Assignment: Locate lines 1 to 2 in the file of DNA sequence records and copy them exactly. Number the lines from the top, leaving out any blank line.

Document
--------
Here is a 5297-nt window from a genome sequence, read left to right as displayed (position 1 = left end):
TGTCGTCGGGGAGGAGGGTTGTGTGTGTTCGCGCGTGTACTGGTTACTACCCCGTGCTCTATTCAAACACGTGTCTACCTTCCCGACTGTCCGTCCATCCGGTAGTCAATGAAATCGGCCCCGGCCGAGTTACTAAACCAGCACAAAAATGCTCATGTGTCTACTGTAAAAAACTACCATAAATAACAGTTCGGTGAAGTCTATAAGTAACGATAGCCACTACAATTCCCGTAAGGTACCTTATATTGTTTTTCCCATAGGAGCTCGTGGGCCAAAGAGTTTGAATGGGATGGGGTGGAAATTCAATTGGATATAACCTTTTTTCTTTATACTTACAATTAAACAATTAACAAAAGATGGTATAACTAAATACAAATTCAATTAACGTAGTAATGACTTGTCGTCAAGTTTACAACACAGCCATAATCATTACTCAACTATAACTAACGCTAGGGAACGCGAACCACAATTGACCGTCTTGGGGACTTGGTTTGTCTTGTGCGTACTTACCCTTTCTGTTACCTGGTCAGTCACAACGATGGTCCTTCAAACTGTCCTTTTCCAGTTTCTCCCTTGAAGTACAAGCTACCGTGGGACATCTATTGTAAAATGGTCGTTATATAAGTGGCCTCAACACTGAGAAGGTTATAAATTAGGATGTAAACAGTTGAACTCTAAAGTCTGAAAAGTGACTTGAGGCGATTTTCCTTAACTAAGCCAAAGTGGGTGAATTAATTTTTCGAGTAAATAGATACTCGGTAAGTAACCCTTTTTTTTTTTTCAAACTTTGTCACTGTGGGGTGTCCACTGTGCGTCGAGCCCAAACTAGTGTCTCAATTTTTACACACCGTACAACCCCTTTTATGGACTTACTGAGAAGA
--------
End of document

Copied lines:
Here is a 5297-nt window from a genome sequence, read left to right as displayed (position 1 = left end):
TGTCGTCGGGGAGGAGGGTTGTGTGTGTTCGCGCGTGTACTGGTTACTACCCCGTGCTCTATTCAAACACGTGTCTACCTTCCCGACTGTCCGTCCATCCGGTAGTCAATGAAATCGGCCCCGGCCGAGTTACTAAACCAGCACAAAAATGCTCATGTGTCTACTGTAAAAAACTACCATAAATAACAGTTCGGTGAAGTCTATAAGTAACGATAGCCACTACAATTCCCGTAAGGTACCTTATATTGTTTTTCCCATAGGAGCTCGTGGGCCAAAGAGTTTGAATGGGATGGGGTGGAAATTCAATTGGATATAACCTTTTTTCTTTATACTTACAATTAAACAATTAACAAAAGATGGTATAACTAAATACAAATTCAATTAACGTAGTAATGACTTGTCGTCAAGTTTACAACACAGCCATAATCATTACTCAACTATAACTAACGCTAGGGAACGCGAACCACAATTGACCGTCTTGGGGACTTGGTTTGTCTTGTGCGTACTTACCCTTTCTGTTACCTGGTCAGTCACAACGATGGTCCTTCAAACTGTCCTTTTCCAGTTTCTCCCTTGAAGTACAAGCTACCGTGGGACATCTATTGTAAAATGGTCGTTATATAAGTGGCCTCAACACTGAGAAGGTTATAAATTAGGATGTAAACAGTTGAACTCTAAAGTCTGAAAAGTGACTTGAGGCGATTTTCCTTAACTAAGCCAAAGTGGGTGAATTAATTTTTCGAGTAAATAGATACTCGGTAAGTAACCCTTTTTTTTTTTTCAAACTTTGTCACTGTGGGGTGTCCACTGTGCGTCGAGCCCAAACTAGTGTCTCAATTTTTACACACCGTACAACCCCTTTTATGGACTTACTGAGAAGA